The western mind has been shaped by the idea that “God is love.” Ask believers and non-believers alike, and they will use this generic term to describe a specific truth that the apostle John shared in 1 John 4.
But as we read much of the Bible, we run smack dab into the question, “Is God really loving?”
The Exodus story is one that is really difficult to read with a vivid imagination without this question coming up at least a time or two. It’s full of difficulty, plagues, death, and despair all seemingly organized and inspired by God.
It’s God who initiates the plagues. It’s God who hardens Pharaoh’s heart (Exodus 10:27). It’s God who goes throughout Egypt at midnight when the firstborn sons of Pharoah, the people, the slaves, and even the firstborn livestock die (Exodus 11:5).
Where do you and I find love in this?
If we aren’t careful, it’s easy to look at this story and see God through the lens of anger and retribution. But there is a key verse in our reading that sheds light on where God’s love can be found.
But against all the Israelites, whether people or animals, not even a dog will snarl, so that you may know that the Lord makes a distinction between Egypt and Israel. —Exodus 11:7
You see, God swore by oath to protect, love, and forgive the Israelites. His love was being worked out actively as He used extreme measures to remove His covenant people from captivity and harm.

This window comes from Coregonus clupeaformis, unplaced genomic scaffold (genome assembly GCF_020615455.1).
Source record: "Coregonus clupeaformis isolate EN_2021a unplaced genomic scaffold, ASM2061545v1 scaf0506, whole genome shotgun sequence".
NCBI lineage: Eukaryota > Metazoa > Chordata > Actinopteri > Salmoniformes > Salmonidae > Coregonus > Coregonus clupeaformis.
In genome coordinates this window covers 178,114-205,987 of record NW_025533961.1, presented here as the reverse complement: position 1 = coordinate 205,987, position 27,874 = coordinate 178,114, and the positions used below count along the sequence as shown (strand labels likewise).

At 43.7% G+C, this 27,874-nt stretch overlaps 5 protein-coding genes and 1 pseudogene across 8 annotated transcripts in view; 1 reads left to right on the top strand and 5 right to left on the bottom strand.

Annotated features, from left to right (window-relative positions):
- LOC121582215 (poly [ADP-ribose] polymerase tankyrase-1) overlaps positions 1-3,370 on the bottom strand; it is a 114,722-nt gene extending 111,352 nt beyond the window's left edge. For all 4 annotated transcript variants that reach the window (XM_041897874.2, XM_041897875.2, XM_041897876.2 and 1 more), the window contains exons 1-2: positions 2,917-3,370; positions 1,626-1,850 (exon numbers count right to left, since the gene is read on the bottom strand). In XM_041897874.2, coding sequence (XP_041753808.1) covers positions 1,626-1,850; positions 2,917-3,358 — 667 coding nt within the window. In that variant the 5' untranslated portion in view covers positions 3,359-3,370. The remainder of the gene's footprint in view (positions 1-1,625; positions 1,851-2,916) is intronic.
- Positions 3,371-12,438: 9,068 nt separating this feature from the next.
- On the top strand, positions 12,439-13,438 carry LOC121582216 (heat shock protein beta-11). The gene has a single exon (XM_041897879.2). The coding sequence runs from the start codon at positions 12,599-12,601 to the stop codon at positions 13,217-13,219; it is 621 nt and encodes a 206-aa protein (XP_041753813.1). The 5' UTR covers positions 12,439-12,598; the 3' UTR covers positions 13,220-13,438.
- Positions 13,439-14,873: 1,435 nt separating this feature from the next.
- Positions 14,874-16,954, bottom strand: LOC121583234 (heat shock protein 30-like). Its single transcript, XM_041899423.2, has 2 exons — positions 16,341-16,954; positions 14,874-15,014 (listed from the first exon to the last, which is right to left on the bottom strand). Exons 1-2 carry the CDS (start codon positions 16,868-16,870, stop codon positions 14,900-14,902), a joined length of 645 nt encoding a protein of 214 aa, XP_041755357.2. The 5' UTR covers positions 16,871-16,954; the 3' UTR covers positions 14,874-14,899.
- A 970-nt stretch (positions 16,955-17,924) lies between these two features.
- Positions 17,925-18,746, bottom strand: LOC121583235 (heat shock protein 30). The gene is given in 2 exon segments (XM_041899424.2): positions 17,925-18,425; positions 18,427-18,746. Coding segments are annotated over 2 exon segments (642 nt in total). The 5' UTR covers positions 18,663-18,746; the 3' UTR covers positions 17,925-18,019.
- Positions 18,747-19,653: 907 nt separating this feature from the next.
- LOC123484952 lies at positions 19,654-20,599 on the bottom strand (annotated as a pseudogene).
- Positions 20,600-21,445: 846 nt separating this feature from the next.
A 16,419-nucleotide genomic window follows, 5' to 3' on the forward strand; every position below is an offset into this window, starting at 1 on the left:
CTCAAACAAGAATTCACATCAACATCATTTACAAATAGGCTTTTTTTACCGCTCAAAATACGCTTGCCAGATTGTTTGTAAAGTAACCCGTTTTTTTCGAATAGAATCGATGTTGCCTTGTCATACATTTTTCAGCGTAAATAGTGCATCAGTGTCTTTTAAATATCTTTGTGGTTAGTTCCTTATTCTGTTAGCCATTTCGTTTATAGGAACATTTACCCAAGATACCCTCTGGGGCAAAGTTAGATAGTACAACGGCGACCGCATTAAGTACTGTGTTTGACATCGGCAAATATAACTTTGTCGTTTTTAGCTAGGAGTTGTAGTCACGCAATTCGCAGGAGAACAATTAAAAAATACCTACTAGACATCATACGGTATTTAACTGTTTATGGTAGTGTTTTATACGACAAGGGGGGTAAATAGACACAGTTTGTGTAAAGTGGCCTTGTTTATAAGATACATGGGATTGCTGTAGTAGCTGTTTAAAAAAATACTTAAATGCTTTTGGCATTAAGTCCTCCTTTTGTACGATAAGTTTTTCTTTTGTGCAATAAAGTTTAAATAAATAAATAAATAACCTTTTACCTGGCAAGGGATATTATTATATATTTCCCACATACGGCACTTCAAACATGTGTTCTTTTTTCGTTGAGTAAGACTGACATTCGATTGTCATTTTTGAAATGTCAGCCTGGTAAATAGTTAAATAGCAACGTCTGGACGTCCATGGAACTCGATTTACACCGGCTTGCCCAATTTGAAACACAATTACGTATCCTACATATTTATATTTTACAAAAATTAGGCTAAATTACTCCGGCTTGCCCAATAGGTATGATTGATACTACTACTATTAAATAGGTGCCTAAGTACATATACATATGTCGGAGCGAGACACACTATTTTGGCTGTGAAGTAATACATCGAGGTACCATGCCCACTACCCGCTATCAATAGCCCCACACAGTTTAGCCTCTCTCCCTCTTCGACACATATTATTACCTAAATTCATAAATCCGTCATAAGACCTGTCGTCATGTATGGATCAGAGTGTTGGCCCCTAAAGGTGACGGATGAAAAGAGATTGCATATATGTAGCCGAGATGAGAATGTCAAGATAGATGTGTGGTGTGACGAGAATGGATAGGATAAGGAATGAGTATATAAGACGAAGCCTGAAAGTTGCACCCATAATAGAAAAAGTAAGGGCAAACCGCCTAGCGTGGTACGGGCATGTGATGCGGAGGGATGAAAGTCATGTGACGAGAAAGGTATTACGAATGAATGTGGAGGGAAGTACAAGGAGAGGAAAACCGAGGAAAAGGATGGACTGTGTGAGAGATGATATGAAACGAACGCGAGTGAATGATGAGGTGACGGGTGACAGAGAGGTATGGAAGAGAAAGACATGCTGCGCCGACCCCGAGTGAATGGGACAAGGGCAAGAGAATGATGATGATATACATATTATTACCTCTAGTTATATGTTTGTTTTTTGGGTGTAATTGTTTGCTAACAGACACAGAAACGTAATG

On the other hand, Pharaoh and the people of Egypt served false gods and held God’s covenant people in captivity. In His love, God was enacting perfect judgment.
In the difficulty of these passages, we see God’s perfect love being displayed. His perfect protection for those in relationship with Him and His perfect judgment, showing those in opposition to Him that a life of disobedience and dishonor to Him is futile.
And the same holds true today. That’s why David calls on the mercy of God, “Purify me with hyssop, and I will be clean; wash me, and I will be whiter than snow” (Psalm 51:7).
The same mercy that God showed the Israelites as they marked their doorposts with hyssop and the blood of the lamb was the same mercy that David was calling out for in his sin.
And it’s the same mercy we receive when we call on the blood of the Lamb; the perfect Lamb of God, “who takes away the sin of the world!” (John 1:29).
God’s love is shown in His covering and protection for those willing to be marked and covered by the blood. And His perfect judgment for those walking in disobedience and dishonor.
May we be those calling on and daily living under the blood of Jesus Christ.